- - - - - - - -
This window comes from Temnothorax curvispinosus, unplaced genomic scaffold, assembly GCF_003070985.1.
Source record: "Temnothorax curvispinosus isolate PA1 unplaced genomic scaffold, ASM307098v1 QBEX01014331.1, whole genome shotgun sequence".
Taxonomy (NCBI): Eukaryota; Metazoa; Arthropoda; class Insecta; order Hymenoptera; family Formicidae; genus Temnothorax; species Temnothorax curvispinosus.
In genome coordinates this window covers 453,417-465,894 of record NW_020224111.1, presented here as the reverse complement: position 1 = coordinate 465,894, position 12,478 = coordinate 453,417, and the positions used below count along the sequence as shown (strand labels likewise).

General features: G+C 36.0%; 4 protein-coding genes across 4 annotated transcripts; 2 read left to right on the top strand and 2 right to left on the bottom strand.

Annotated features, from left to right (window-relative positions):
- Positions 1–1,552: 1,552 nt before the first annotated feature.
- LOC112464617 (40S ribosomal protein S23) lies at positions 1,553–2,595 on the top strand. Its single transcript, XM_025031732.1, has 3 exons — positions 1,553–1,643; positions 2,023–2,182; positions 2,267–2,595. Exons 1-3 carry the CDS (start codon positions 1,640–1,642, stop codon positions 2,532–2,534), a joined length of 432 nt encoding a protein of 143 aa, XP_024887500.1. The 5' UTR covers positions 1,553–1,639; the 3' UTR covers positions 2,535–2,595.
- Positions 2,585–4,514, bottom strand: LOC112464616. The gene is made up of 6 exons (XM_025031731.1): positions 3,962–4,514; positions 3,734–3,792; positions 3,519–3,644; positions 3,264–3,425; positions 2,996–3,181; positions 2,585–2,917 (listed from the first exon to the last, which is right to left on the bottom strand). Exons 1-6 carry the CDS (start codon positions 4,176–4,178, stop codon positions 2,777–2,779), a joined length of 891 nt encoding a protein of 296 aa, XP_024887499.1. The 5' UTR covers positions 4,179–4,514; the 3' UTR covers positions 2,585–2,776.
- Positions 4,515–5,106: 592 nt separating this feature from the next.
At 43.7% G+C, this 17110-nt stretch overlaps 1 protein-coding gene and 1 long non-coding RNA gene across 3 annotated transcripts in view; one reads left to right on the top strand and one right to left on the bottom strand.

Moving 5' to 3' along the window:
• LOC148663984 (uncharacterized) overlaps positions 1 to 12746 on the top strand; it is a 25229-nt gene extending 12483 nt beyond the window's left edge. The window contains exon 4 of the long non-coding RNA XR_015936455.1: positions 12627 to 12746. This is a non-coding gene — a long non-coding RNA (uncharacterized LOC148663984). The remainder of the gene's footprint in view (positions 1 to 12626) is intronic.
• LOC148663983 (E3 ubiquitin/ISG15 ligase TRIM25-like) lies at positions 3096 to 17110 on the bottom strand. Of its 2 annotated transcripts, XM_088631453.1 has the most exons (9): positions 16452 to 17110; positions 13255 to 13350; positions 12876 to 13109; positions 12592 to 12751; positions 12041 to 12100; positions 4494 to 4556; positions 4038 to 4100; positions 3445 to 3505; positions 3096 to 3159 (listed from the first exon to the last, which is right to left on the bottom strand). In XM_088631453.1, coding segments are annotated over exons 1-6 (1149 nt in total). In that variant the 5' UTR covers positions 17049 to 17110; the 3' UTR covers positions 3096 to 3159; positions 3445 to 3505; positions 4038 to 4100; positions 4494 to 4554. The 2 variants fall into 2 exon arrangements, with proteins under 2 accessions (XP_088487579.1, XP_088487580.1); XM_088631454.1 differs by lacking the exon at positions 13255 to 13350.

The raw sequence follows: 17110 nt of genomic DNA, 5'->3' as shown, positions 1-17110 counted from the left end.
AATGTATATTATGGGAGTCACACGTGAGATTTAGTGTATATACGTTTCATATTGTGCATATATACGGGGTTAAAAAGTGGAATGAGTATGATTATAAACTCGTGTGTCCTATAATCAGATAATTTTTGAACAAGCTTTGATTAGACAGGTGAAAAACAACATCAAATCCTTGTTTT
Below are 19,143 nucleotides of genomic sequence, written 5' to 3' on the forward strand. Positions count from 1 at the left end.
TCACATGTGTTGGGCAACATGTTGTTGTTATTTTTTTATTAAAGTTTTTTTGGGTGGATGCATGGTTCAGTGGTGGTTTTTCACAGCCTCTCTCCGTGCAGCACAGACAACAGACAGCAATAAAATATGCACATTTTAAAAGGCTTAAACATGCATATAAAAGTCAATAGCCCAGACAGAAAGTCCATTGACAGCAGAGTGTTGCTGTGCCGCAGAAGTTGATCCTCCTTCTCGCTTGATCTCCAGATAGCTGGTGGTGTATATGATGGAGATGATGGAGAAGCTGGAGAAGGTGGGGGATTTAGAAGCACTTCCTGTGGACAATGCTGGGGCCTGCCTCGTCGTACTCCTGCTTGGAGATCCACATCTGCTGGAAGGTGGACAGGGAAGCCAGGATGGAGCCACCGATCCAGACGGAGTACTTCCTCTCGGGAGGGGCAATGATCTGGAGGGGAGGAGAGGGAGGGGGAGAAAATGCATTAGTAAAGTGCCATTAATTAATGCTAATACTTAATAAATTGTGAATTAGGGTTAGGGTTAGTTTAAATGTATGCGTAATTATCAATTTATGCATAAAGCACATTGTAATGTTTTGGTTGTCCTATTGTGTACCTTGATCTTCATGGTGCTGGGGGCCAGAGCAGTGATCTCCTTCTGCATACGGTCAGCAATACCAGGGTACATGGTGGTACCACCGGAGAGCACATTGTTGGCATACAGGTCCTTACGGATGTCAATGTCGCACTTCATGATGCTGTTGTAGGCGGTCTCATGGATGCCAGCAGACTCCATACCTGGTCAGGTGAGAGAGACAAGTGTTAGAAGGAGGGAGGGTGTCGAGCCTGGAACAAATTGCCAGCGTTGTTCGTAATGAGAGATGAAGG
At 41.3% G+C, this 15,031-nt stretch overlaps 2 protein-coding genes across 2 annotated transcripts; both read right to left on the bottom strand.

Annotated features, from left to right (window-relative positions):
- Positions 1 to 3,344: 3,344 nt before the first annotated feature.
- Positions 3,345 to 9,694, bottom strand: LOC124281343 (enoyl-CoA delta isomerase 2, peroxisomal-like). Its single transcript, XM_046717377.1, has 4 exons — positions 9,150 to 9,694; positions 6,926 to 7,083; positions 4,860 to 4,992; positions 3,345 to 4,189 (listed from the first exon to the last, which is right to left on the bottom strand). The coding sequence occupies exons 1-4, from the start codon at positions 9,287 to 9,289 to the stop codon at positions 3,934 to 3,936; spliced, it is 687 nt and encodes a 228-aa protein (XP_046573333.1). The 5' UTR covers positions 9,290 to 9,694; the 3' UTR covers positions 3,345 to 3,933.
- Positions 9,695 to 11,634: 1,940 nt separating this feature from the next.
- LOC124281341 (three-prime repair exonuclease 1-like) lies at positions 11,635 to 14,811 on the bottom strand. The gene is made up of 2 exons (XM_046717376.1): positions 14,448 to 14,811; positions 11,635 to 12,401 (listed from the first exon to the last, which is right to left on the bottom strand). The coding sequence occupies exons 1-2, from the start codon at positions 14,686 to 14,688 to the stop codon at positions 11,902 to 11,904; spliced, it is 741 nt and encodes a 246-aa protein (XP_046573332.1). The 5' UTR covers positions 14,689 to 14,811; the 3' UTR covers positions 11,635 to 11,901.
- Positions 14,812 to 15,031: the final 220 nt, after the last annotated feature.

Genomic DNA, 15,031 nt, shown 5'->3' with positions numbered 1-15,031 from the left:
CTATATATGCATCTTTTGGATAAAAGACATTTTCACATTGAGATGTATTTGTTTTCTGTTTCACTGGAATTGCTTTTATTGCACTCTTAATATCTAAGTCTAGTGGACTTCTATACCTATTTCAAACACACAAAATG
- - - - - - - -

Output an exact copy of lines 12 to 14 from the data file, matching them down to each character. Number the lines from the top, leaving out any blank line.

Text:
Moving 5' to 3' along the window:
• LOC148663984 (uncharacterized) overlaps positions 1 to 12746 on the top strand; it is a 25229-nt gene extending 12483 nt beyond the window's left edge. The window contains exon 4 of the long non-coding RNA XR_015936455.1: positions 12627 to 12746. This is a non-coding gene — a long non-coding RNA (uncharacterized LOC148663984). The remainder of the gene's footprint in view (positions 1 to 12626) is intronic.
• LOC148663983 (E3 ubiquitin/ISG15 ligase TRIM25-like) lies at positions 3096 to 17110 on the bottom strand. Of its 2 annotated transcripts, XM_088631453.1 has the most exons (9): positions 16452 to 17110; positions 13255 to 13350; positions 12876 to 13109; positions 12592 to 12751; positions 12041 to 12100; positions 4494 to 4556; positions 4038 to 4100; positions 3445 to 3505; positions 3096 to 3159 (listed from the first exon to the last, which is right to left on the bottom strand). In XM_088631453.1, coding segments are annotated over exons 1-6 (1149 nt in total). In that variant the 5' UTR covers positions 17049 to 17110; the 3' UTR covers positions 3096 to 3159; positions 3445 to 3505; positions 4038 to 4100; positions 4494 to 4554. The 2 variants fall into 2 exon arrangements, with proteins under 2 accessions (XP_088487579.1, XP_088487580.1); XM_088631454.1 differs by lacking the exon at positions 13255 to 13350.